What’s up with CBD in grooming products?
With cannabis and hemp products slowly making their way into the public vernacular, it's a very good time to be in the business of Worm farming. But, once you get past the hype, there's one very important question to ask. Does it really work?
Words by Ahmed Zambarakji
The current fascination with CBD speaks volumes about the times in which we live. Stress has become a crippling pandemic, public healthcare systems are underfunded and natural remedies are enjoying a renaissance after years of derision and mockery. Most importantly, the legalisation of marijuana in certain States has jolted the masses into acknowledging that the cannabis family has medicinal properties, and isn’t just for incorrigible stoners.
Cannabidiol, one of the 113 compounds derived from cannabis, is a veritable cure-all for modern life; it promises to improve mood and sleep, relieve pain and reduce inflammation. As such, CBD has found its way into anti-anxiety teas, smoothies, lollipops and chocolates.
And while seasoned smokers will happily vouch for all these benefits, the CBD that you read about in headlines is, in fact, sourced from hemp, marijuana’s sober cousin. To be clear, hemp is high in CBD but low in THC (tetrahydrocannabinol), the stuff that gets you high; the reverse is true of marijuana.
Having said that, a misinformed association with the counterculture has done CBD no harm at all, and its appearance in skincare was inevitable. CBD-infused lines include the likes of Ho Karan, Sundara K, MGC Derma, as well as more familiar brands from Sephora, CVS, and the mainstream juggernaut that is Estée Lauder.
But does CBD have the same effect topically as it does when ingested? A CBD-based formula can’t affect your mood or nervous system when you apply it to the skin. The skin, however, does have cannabinoid receptors, and CBD has been shown to reduce irritation, inflammation and itching. In body products, it can reduce muscle soreness and joint pain. But most importantly, it functions as an antioxidant because it has a spare particle to which free radicals can bond. In layman’s terms, this means it reduces DNA damage and, as a result, slows down the ageing process.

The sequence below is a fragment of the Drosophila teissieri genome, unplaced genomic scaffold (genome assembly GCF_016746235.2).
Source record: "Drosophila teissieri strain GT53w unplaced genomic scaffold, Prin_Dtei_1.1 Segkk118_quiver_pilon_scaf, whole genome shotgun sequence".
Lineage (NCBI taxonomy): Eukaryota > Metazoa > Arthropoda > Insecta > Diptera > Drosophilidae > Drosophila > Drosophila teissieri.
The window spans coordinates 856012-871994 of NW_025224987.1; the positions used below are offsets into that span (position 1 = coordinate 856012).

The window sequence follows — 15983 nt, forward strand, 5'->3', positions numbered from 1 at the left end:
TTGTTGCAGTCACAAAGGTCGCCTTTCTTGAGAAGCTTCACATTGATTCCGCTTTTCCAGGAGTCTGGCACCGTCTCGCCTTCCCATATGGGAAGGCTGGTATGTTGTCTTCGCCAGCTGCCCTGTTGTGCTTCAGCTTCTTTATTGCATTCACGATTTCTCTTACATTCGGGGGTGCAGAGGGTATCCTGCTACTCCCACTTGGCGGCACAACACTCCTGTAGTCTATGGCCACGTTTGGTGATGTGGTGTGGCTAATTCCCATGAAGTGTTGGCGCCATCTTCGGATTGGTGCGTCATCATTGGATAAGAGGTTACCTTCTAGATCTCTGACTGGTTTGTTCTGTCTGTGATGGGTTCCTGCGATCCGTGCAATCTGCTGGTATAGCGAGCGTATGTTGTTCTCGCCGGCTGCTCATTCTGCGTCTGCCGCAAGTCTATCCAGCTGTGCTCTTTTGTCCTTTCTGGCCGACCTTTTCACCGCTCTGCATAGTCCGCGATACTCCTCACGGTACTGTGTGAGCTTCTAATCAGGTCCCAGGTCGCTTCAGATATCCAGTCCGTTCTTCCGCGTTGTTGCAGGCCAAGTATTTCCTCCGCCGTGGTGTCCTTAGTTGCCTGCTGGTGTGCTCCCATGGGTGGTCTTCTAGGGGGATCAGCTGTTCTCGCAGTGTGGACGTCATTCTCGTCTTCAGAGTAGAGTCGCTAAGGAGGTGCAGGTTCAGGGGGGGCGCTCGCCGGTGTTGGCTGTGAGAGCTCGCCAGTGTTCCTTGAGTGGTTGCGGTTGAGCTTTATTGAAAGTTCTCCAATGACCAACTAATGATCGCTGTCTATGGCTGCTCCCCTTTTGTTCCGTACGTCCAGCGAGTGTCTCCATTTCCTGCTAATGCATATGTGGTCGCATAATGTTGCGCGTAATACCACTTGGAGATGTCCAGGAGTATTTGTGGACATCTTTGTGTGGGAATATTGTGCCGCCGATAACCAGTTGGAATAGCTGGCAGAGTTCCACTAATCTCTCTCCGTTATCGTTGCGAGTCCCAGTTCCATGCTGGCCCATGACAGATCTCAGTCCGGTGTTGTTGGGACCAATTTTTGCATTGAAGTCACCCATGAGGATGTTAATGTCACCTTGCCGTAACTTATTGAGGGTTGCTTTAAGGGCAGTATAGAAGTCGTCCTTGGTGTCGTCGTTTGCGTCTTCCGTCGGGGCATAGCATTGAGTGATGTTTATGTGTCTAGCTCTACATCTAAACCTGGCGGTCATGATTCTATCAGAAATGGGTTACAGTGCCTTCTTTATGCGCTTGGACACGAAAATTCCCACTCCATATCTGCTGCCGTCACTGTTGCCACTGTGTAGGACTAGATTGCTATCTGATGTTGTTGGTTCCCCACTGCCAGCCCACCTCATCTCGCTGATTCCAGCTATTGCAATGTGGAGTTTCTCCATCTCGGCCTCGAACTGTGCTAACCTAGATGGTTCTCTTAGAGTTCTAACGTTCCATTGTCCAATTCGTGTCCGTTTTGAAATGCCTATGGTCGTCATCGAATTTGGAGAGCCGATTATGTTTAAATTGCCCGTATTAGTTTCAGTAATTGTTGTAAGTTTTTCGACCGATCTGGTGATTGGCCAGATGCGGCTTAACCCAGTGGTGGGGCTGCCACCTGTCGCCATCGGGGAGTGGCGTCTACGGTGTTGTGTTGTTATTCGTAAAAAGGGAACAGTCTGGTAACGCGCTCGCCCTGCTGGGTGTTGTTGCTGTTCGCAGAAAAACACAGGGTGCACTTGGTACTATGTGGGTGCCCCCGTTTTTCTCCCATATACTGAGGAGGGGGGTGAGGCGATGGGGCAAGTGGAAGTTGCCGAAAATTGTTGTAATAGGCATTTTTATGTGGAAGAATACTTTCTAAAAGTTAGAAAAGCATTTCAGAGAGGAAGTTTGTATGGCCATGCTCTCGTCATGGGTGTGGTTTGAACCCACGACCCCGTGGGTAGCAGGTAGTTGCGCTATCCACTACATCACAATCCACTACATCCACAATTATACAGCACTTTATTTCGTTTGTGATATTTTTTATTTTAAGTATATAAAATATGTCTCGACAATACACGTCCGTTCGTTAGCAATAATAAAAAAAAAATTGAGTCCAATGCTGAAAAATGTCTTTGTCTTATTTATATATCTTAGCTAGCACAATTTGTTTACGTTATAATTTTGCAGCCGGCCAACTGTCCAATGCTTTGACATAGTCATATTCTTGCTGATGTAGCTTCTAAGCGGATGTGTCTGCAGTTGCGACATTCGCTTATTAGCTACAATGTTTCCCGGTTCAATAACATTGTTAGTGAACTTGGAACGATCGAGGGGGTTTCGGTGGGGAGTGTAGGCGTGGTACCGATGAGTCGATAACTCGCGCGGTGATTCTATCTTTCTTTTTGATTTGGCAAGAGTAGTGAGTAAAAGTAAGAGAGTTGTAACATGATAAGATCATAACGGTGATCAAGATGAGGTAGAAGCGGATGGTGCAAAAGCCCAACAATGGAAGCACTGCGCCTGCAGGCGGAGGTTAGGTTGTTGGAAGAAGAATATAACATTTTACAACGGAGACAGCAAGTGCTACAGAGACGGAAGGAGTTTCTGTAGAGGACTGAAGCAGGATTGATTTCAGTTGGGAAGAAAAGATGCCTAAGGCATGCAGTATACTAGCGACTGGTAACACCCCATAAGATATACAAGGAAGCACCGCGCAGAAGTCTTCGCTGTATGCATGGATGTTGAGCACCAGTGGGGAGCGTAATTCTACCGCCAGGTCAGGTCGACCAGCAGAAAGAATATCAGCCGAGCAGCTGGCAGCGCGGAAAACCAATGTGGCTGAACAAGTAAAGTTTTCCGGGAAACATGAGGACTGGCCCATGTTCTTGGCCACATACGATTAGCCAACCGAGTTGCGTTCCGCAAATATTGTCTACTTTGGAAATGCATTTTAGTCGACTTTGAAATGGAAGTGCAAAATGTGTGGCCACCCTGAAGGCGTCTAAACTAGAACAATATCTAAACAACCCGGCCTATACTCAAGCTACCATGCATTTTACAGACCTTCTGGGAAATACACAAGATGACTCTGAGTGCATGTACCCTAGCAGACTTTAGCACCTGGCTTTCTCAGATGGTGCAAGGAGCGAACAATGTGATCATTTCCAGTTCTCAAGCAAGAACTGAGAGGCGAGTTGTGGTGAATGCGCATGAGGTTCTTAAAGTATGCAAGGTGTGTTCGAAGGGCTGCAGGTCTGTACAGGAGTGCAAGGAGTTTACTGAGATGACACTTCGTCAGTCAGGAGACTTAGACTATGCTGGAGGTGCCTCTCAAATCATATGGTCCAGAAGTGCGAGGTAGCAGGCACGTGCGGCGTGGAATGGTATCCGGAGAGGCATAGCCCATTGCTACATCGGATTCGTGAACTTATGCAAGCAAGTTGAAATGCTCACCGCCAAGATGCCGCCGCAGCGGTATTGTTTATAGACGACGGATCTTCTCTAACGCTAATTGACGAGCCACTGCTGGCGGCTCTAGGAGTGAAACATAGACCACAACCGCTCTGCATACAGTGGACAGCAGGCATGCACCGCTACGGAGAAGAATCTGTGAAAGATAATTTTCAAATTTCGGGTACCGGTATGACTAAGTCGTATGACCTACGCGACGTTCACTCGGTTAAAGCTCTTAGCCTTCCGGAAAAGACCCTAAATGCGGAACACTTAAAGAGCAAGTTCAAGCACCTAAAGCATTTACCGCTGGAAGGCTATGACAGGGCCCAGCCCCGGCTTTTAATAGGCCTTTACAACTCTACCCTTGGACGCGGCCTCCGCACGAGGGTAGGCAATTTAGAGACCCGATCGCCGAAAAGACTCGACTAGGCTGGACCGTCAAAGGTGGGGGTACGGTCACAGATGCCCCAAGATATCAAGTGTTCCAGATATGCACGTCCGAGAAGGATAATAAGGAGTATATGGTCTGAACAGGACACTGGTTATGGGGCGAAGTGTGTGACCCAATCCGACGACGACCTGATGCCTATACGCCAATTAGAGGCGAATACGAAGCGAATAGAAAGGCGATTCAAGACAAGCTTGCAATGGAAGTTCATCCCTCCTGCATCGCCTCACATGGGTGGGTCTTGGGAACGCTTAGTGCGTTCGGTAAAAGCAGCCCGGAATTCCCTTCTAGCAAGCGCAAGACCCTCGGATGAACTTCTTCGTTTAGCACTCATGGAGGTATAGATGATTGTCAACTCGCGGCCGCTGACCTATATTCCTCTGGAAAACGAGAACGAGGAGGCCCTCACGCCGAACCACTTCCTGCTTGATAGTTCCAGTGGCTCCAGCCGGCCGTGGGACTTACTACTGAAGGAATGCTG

Whether or not cannabinoids perform to the same standard as established antioxidants like Vitamin C, E or retinol or is up for grabs. The research on CBD isn’t definitive but it’s certainly promising. If you are shopping for CBD skincare, do due diligence and make sure the formula features other antioxidants in the formula. After all, strength comes in numbers.
Hemp seed oil (cannabis sativa oil), which is sourced from a different part of the plant, is the other key ingredient prevalent in cannabis or hemp-derived skincare. It is not the same thing as CBD but it is rich in poly unsaturated fatty acids and makes for a very good moisturiser (the best example I’ve come across is Votary’s brilliant Super seed facial oil).
While hemp seed oil is often found in natural formulas it is important to check that the product you purchase has CBD in it and not just plain hemp oil; the two are often marketed with interchangeable terminology, and it can be hard to distinguish what’s in a product without decoding the back of the bottle.
Ahmed Zambarkji has become known for his no nonsense approach to grooming. A former Health & Grooming Editor for men’s titles including Arena, FHM, Shortlist and GQ Style, Zambarkji is elevating the approach we take to men’s grooming.
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